Even Howard Cosell was disgusted as he walked away from his postfight interview with Muhammad Ali Monday night. Ali had just won a yawner by decision after 15 rounds of alternately holding Alfredo Evangelista and playing peek-a-boo with him. It was artful showmanship, nothing new to Cosell.

But Cosell gave his national television audience a dramatic recap of Ali's illustrious fights of the past, recapping the many triumphs against great odds. He concluded with a poignant question addressed to the Great One. "Why?" he asked. "Why this?"

For once, Cosell asked what we all wanted to know. But Ali's response seemed typical of a new, rather destructive attitude toward boxing. He brushed Cosell's penetrating question aside, pretended not to hear the adjective "dreadful" describing the fight, and launched into a free, nationally televised superhype for the upcoming movie in which he stars, "The Greatest."

Boxing used to offer a man of raw physical talent a short career and a long retirement in which to dust off the punch-drunk cobwebs in his brain. Today's boxers are a craftier group. Today there are few like Ken Norton who will bulldoze across the ring in Madison Square to thump a Duane Bobick and end a scheduled 15-rounder in 58 seconds. No. most of them realize that stringing out succes - even failure - is to their advantage.

And so, we are into the era of boxers as supershills. Those with heft and punch use up their time in the ring packaging and selling themselves. Those with nothing have no choice but to hawk parts of themselves for commercial spots and bank the money. They are not boxers but muscled billboards.

Alfredo Evangelista, two weeks a citizen of Spain and a native of Uruguay, strode into Capital Centre for his title fight Monday night wearing a knee-length, bottle-green velvet robe embroidered with his name and the curious word, "Interviu." It brought tears to many eyes when it was later revealed that his mother back in South America had sent him the robe after having it blessed at the shrine of Our Lady of Lourdes.

But the carefully stitched word, "Interviu," was not a religious leftover. No, the word, which also turned up on both legs of his boxing shorts, made Evangelista $20,000 richer (not counting his $85,000 purse for fighting Ali). Alfredo Evangelista, marketed in Spair as "El Durable," sold to an avant garde Spanish magazine named "Interviu" exclusive interview rights plus advertising space on his back and thighs.

When world lightweight champion Roberto Duran first appeared in the ring, there was the suspicion that he was advertising the popular American movie, "Rocky," which was inscribed on his shoetops. But no, that was not Duran's gimmick.

His ring attire was color-coordinated brown and gold; the brightly colored Panamanian flag was prominently displayed. The whole show was being viewed back in Panama, one of his countrymen said proudly.Curiously, Duran, who is know for his knockout punch, went the distance, winning by decision over Javier Muniz. Prominent on TV between rounds were the men in Duran's corner. They all wore shirts stitched with the motto, "Super Malta." Another Duran nickname, right? Wrong.

The man who earned, in the streets of Panama, the nickname, "Manos de Piedro," hands of stone, is not known as Super Malta. Super Malta is the brand name of what one partisan man in the cheering Latin crowd around Duran's corner called, 'The best Panamanian beer."

Not all the boxers sold pieces of themselves to outside interests. Alfredo Escalera, a self-propelled, oneman publicity troup, had curled up for a nap on a massages table in his locker room before his early fight with Carlos Becerril. Escalera's pet boa constrictor. Alli, was in a cage nearby. It was not so much for luck. It was because Escalera and his wife planned to make a fast getaway from the Washington area when the fight ended. "We own a farm back in Puerto Rico and there are things to do now," Liliana Escalera explained, saying they were booked on an early Tuesday flight.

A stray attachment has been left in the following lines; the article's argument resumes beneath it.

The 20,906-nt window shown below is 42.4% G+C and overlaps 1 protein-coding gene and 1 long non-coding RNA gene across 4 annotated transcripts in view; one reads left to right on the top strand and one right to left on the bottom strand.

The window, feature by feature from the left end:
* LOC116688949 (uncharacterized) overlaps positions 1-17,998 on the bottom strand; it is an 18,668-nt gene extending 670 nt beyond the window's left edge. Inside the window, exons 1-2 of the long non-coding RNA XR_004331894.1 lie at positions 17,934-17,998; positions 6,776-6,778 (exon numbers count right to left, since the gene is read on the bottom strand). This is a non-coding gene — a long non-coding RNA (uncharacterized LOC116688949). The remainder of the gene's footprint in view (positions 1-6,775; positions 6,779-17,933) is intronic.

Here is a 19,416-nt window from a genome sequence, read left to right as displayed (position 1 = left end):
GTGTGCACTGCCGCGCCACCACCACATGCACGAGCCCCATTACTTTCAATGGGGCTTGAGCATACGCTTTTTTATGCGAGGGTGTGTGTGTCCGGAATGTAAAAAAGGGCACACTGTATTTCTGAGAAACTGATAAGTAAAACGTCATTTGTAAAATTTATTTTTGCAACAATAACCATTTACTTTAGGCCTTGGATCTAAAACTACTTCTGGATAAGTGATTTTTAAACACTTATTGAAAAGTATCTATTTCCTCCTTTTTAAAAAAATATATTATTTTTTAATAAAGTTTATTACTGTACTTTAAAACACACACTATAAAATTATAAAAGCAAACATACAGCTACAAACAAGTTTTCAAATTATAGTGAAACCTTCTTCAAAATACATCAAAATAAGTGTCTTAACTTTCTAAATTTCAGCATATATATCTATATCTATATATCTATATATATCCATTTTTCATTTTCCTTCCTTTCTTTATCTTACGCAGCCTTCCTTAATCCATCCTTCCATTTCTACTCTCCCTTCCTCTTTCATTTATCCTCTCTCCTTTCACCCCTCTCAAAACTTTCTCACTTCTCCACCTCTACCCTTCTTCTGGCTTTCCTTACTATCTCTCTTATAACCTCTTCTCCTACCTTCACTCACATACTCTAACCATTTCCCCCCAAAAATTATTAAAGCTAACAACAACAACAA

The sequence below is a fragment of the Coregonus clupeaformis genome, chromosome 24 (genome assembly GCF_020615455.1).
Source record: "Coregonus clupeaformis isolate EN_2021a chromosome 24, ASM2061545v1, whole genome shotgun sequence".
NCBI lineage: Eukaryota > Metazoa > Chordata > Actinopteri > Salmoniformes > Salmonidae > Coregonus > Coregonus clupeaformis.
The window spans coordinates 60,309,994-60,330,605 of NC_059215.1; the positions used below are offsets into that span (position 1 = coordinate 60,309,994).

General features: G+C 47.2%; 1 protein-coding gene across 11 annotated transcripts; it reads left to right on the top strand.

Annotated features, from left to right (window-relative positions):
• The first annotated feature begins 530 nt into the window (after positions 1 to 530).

Escalera dispatched his opponent and then allowed himself the public pleasure of a crowd-pleasing Latin conga step, only reluctantly sharing a somewhat nationalistic spotlight with the Puerto Rican flag and Gov. Carlos Romero Barcolo.

The pacesetter for the evening was, of course, Ali. he is the one man who has mastered the art of boxing while moonlighting with the fine art of conning. He now fights like he has given up the former but is still working on the latter.

In his defense, I guess it must be just as hard to act out a 15-round fight as to fight one. It must be just as difficult to hold up a 200-pound lug and make it look hard as it is to go after an angry Joe Frazier or a hostile George Foreman or an itchy Ken Norton when there is blood to let.

And it goes beyond Ali to the now desperate world of boxing. Commercialism is considered before talent. Promoter Don King had his logos, "Don" and a crown, branded on every inanimate object at Capital Centre Monday night. Everything there had a price. Even the lime-green imitation leather belt awarded Ali for his successful title defense was buckled with a huge imitation gold metal stamped at the bottom with an advertisement for Adidas.

I passed Evangelista in the hall outside his dressing room as he was leaving. He stands to get rich now boxing in Europe. He went the distance with Ali, remember? He was wearing a snazzy windbreaker with the letters, "Porsche," printed on one sleeve. I didn't have the heart to ask him if the car makers had bought that arm. I only asked about his raw right eye and he gingerly lifted a red rubber icepack to let me inspect it.

"De nada," he mumbled, which translates, "It's nothing." That was quite an adequate definition, not only of his fight but of all of boxing today.